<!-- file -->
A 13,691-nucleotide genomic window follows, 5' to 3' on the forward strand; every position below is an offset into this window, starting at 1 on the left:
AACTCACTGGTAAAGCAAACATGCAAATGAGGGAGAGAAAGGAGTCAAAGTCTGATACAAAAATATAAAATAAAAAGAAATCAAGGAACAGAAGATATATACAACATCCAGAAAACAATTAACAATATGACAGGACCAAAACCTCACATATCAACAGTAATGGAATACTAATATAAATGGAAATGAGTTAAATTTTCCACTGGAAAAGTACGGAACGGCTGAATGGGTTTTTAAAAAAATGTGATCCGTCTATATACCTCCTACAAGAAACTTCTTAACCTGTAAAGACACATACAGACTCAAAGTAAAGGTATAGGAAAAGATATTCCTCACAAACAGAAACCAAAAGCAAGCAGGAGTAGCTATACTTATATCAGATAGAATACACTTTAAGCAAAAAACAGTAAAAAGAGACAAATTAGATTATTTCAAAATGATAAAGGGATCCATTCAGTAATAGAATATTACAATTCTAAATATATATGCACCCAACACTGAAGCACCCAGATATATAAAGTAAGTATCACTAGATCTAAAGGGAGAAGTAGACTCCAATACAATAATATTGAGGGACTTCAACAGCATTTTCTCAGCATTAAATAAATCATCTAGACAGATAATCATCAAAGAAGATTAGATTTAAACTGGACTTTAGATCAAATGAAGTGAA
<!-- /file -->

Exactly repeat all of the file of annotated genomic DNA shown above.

A 13,691-nucleotide genomic window follows, 5' to 3' on the forward strand; every position below is an offset into this window, starting at 1 on the left:
AACTCACTGGTAAAGCAAACATGCAAATGAGGGAGAGAAAGGAGTCAAAGTCTGATACAAAAATATAAAATAAAAAGAAATCAAGGAACAGAAGATATATACAACATCCAGAAAACAATTAACAATATGACAGGACCAAAACCTCACATATCAACAGTAATGGAATACTAATATAAATGGAAATGAGTTAAATTTTCCACTGGAAAAGTACGGAACGGCTGAATGGGTTTTTAAAAAAATGTGATCCGTCTATATACCTCCTACAAGAAACTTCTTAACCTGTAAAGACACATACAGACTCAAAGTAAAGGTATAGGAAAAGATATTCCTCACAAACAGAAACCAAAAGCAAGCAGGAGTAGCTATACTTATATCAGATAGAATACACTTTAAGCAAAAAACAGTAAAAAGAGACAAATTAGATTATTTCAAAATGATAAAGGGATCCATTCAGTAATAGAATATTACAATTCTAAATATATATGCACCCAACACTGAAGCACCCAGATATATAAAGTAAGTATCACTAGATCTAAAGGGAGAAGTAGACTCCAATACAATAATATTGAGGGACTTCAACAGCATTTTCTCAGCATTAAATAAATCATCTAGACAGATAATCATCAAAGAAGATTAGATTTAAACTGGACTTTAGATCAAATGAAGTGAA